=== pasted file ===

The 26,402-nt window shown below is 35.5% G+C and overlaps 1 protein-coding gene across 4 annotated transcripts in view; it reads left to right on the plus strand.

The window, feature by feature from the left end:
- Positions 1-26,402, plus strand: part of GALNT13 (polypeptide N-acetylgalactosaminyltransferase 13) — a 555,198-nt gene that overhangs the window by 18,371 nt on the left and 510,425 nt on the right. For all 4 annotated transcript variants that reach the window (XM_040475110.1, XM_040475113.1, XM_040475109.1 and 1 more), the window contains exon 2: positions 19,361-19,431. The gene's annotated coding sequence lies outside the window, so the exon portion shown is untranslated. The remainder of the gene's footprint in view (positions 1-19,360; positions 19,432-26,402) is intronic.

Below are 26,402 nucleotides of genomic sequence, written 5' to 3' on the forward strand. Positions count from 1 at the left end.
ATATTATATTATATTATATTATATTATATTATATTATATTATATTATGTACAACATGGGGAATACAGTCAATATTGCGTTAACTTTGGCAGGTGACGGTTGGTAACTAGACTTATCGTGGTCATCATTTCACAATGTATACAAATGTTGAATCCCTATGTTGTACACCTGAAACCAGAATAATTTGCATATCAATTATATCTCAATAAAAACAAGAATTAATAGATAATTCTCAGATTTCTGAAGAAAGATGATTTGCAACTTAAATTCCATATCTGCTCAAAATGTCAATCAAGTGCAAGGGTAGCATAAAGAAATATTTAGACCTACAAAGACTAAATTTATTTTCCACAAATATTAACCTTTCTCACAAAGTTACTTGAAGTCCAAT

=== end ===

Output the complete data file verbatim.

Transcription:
The 26,402-nt window shown below is 35.5% G+C and overlaps 1 protein-coding gene across 4 annotated transcripts in view; it reads left to right on the plus strand.

The window, feature by feature from the left end:
- Positions 1-26,402, plus strand: part of GALNT13 (polypeptide N-acetylgalactosaminyltransferase 13) — a 555,198-nt gene that overhangs the window by 18,371 nt on the left and 510,425 nt on the right. For all 4 annotated transcript variants that reach the window (XM_040475110.1, XM_040475113.1, XM_040475109.1 and 1 more), the window contains exon 2: positions 19,361-19,431. The gene's annotated coding sequence lies outside the window, so the exon portion shown is untranslated. The remainder of the gene's footprint in view (positions 1-19,360; positions 19,432-26,402) is intronic.

Below are 26,402 nucleotides of genomic sequence, written 5' to 3' on the forward strand. Positions count from 1 at the left end.
ATATTATATTATATTATATTATATTATATTATATTATATTATATTATGTACAACATGGGGAATACAGTCAATATTGCGTTAACTTTGGCAGGTGACGGTTGGTAACTAGACTTATCGTGGTCATCATTTCACAATGTATACAAATGTTGAATCCCTATGTTGTACACCTGAAACCAGAATAATTTGCATATCAATTATATCTCAATAAAAACAAGAATTAATAGATAATTCTCAGATTTCTGAAGAAAGATGATTTGCAACTTAAATTCCATATCTGCTCAAAATGTCAATCAAGTGCAAGGGTAGCATAAAGAAATATTTAGACCTACAAAGACTAAATTTATTTTCCACAAATATTAACCTTTCTCACAAAGTTACTTGAAGTCCAAT